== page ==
I slept better that night then I had in about a week, and when I woke up at 4am, Ryan was already out of the tent and getting ready for the long day ahead. I quickly joined him and figured the earlier we started moving, the more hunting we could get in that day. It didn’t take us long to get things broke down and ready to move since we had done it a number of times and just as I was putting my pack on and clipping my waist belt, Ryan said “There’s some sheep.” This was something that I had heard many times in the last few days only to be left disappointed in the end. But when he pulled the binos away from his face, looked my way and said, “They are rams, and there looks like there is a good one in there,” he had my attention. I noticed that he was glassing straight across the valley and as I took my pack off, I picked up the white dots with my naked eye. In no time at all, Ryan was perched behind the spotter as I strained to get a closer look through the 10 x 42’s. We were too far for me to tell if either one was legal or not, but I could see massive horns on one and the other one looked similar. I’m pretty sure that I was holding my breath in anticipation of what Ryan was going to report, and I prayed that it was good news. I caught Ryan move his face away from the spotter so I lowered my glass and looked to see if I could anticipate what he was about to say by the look in his eyes. He was smiling as he reported that one of those rams is a giant. I jumped behind the spotter and right away I could tell that we had found our ram. We quickly looked over the terrain and picked a point that was about a half mile closer that we would use to get a closer look at these sheep. It was go time!
It wasn’t long before we lost sight of our sheep behind a swell and all we could do was hope they were still in the same spot when we got to our glassing point. We hustled the best we could with our full packs on, and once we got to our pass, we were happy to find them again. They were roughly a mile away at this point, running right to left and just about to disappear behind an enormous rock out cropping. We were not sure why they were running, but we knew that they were moving, so we had to move. We quickly descended to the valley floor, crossed the creek, and dropped our packs. We agreed that we would take two days’ worth of food and our sleeping bags in case we needed to stay on the mountain that night. We knew that this was going to be our best chance at filling Ryan’s tag and we were going to do whatever it took to get it done. We unpacked what we didn’t need, repacked what we did, covered up our gear and marked a way point on the GPS with amazing efficiency and took off across the valley. It wasn’t long before the swampy tundra had taken the hustle out of us and we were slowed to a reasonable pace. We knew that our best chance of picking these sheep back up was to climb the rock out cropping that they had taken refuge behind just an hour before and we had our heads down and were getting there as fast and as straight as we could. Just before we reached the base of this outcropping we discovered why these rams were on the run the last time we saw them. It was a Grizzly bear, and he was between us and the top of the rock peak we needed to get to. Two thoughts ran through my head as we stood there watching this beautiful killer from about 300 yards away. I have a grizzly bear tag in my pocket and there may only be one sheep up there that is legal. The other thought was, that if we did go up and kill this sheep, we would have to deal with this bear, in the dark, with our packs full of meat. I took about 60 seconds to decide to pass on the bear, and figured I would deal with him only if we had to. For now, we needed to get around him and find those sheep.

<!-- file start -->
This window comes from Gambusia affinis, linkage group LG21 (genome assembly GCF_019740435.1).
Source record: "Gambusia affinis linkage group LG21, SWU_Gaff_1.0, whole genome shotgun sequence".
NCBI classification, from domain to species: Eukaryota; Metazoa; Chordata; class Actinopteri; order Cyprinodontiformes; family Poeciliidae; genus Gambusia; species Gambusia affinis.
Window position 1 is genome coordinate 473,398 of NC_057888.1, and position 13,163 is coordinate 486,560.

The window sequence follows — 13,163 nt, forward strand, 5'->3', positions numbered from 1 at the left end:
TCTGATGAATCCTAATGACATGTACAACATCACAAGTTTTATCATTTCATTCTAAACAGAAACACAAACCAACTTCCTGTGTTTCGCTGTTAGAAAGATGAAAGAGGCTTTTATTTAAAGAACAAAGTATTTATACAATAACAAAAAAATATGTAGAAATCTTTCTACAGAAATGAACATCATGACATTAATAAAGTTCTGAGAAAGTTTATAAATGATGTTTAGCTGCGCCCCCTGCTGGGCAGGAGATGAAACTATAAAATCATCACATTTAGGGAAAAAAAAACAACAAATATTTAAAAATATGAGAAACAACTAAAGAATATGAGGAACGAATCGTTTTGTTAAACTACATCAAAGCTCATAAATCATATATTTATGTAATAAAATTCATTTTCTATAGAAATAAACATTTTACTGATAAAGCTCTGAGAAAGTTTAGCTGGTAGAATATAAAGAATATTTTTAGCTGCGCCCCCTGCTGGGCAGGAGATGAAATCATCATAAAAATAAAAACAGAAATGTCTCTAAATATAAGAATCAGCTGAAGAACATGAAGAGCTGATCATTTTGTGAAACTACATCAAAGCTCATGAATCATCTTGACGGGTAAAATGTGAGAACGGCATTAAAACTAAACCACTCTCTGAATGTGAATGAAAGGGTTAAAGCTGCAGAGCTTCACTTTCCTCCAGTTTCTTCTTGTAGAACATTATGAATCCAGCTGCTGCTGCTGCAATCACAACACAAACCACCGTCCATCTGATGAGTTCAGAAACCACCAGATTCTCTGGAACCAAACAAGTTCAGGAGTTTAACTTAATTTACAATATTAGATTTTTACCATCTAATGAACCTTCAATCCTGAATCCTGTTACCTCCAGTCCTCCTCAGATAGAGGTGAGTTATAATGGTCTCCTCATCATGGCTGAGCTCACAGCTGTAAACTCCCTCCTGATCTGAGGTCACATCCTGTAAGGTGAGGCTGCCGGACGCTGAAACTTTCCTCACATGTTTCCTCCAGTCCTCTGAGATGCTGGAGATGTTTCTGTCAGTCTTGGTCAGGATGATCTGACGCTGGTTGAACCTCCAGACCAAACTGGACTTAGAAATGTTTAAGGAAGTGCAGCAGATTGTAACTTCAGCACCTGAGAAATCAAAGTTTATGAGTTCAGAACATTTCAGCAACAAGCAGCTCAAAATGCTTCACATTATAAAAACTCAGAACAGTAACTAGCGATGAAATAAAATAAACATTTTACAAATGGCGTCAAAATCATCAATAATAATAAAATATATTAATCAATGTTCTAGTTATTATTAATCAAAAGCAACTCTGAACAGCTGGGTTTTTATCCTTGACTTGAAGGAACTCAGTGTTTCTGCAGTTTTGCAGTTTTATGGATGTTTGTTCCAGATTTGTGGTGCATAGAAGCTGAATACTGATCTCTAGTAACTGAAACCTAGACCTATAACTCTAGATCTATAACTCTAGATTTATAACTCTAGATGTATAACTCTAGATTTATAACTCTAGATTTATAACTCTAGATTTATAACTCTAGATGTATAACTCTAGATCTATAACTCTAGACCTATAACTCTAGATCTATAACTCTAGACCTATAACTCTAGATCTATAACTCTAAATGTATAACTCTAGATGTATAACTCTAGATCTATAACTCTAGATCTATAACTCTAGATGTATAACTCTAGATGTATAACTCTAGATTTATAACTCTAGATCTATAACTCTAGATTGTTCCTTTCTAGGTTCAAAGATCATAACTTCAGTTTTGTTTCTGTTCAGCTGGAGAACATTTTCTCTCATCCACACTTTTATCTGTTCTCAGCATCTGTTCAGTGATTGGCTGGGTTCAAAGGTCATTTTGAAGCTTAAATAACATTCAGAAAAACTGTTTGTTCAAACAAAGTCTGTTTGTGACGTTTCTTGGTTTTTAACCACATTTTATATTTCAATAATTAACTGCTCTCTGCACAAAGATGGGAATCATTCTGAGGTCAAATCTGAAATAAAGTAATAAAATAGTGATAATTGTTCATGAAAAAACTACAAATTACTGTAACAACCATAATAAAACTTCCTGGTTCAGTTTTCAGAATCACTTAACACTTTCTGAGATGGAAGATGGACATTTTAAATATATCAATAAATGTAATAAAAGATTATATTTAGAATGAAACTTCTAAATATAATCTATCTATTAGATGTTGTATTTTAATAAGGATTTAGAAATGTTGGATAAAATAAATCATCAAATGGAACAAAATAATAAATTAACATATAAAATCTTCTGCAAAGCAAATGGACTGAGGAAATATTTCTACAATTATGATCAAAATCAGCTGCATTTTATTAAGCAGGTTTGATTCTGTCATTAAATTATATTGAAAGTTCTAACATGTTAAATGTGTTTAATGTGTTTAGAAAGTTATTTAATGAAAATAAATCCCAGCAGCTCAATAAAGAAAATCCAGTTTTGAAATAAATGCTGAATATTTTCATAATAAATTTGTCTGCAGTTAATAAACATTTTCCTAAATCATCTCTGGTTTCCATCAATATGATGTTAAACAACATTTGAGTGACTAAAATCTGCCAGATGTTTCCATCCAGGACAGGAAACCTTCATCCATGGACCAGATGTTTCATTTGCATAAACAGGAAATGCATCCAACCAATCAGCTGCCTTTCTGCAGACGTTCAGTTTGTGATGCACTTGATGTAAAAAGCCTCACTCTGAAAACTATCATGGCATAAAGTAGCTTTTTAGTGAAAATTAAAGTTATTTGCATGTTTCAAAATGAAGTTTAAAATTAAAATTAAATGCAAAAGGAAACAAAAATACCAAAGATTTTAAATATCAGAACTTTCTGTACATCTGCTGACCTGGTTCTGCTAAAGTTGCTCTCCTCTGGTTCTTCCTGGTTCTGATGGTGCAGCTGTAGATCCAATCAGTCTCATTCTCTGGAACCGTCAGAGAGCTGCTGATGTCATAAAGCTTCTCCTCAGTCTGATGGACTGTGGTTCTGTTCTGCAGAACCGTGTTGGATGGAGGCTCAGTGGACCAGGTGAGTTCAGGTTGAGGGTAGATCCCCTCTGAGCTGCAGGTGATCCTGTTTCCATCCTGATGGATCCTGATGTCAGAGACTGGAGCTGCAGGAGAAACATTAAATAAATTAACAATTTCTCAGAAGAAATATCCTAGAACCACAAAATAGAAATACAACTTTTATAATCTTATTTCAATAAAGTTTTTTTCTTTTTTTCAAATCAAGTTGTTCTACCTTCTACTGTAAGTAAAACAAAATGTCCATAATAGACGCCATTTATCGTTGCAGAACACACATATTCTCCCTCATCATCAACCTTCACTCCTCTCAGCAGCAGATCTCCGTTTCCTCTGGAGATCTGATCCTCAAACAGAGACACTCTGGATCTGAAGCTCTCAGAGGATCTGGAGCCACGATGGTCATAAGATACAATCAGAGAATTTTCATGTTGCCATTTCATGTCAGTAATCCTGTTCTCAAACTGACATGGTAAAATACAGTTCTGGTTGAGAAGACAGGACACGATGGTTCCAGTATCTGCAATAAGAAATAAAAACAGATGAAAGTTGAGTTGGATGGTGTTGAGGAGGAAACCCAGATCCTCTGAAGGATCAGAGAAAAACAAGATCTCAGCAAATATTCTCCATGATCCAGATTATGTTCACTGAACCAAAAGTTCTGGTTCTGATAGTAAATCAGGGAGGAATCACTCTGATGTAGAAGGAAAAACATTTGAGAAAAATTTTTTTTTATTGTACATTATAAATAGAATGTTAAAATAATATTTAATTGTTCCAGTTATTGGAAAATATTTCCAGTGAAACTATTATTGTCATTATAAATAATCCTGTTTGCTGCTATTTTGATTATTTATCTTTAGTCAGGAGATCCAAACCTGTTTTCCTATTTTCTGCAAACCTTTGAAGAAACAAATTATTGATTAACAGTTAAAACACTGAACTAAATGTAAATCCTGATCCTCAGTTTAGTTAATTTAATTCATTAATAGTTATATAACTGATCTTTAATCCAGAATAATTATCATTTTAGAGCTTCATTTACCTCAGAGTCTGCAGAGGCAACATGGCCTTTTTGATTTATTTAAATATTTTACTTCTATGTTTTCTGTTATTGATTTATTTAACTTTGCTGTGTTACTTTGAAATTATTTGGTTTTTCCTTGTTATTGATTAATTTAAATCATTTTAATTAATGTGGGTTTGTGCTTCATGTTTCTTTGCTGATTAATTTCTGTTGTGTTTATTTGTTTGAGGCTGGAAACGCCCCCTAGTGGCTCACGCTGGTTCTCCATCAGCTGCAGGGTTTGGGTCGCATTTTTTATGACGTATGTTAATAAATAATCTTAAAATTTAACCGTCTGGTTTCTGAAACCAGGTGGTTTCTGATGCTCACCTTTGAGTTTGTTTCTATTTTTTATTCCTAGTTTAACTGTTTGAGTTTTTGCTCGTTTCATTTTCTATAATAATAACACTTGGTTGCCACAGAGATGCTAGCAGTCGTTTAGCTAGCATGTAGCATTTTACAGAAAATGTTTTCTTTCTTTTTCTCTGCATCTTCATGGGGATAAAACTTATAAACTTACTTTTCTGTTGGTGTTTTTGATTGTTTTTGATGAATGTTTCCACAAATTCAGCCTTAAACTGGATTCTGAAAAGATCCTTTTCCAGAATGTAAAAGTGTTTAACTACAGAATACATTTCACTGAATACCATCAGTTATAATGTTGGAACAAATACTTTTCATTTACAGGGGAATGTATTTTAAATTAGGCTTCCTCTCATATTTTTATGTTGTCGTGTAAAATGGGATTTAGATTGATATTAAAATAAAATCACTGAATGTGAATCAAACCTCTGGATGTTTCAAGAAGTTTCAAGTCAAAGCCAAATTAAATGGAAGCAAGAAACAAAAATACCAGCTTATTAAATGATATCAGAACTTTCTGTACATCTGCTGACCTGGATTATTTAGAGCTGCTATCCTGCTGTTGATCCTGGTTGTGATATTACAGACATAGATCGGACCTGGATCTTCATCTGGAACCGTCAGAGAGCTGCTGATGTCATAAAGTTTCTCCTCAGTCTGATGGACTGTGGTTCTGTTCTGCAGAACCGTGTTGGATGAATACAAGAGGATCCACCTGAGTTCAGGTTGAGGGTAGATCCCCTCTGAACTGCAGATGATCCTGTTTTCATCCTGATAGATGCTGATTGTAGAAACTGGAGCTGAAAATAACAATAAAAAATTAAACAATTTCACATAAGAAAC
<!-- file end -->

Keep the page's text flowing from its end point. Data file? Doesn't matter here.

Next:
We did exactly that, and once we got to our perch and put the scope on them we discover that the rams had taken to a perch themselves. It was quite a sight seeing those two sheep again and we were able to confirm that both sheep were past full curl and one of them was a monarch. We picked a spot that we figured we could get to without being seen and left the bedded sheep to make our approach.